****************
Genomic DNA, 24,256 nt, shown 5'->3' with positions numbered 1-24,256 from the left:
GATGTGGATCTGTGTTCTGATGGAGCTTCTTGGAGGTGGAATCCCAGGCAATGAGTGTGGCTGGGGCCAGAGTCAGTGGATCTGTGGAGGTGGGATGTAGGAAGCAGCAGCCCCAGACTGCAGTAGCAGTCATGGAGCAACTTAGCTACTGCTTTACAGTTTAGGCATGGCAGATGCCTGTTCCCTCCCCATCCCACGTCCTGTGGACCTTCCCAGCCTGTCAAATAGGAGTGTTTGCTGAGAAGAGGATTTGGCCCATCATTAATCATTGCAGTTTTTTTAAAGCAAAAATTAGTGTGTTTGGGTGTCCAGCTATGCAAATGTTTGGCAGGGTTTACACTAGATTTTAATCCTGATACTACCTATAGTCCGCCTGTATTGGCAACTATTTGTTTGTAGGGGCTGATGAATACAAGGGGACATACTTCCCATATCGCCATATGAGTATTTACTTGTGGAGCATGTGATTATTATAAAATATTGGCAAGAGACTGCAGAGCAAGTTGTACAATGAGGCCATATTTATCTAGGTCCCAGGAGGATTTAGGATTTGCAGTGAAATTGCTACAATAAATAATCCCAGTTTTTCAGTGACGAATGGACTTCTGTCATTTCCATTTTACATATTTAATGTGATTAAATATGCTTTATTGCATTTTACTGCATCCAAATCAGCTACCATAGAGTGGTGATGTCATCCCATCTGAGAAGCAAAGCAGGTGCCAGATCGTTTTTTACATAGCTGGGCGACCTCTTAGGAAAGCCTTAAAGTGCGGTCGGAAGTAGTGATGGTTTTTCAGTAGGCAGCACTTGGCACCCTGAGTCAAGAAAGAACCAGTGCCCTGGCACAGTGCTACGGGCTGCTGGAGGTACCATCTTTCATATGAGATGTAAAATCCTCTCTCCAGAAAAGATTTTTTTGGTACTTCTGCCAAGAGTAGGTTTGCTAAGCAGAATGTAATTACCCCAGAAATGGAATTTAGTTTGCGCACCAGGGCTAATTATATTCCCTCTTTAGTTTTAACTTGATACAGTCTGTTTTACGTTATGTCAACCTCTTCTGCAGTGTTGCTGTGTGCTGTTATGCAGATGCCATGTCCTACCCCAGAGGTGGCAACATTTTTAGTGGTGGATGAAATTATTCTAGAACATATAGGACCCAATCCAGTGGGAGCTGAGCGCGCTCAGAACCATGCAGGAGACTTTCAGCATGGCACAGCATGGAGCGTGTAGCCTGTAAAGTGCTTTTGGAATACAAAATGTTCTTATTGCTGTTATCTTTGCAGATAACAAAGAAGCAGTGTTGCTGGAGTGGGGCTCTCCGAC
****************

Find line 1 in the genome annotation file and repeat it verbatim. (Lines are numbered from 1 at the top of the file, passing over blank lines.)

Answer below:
Genomic DNA, 24,256 nt, shown 5'->3' with positions numbered 1-24,256 from the left: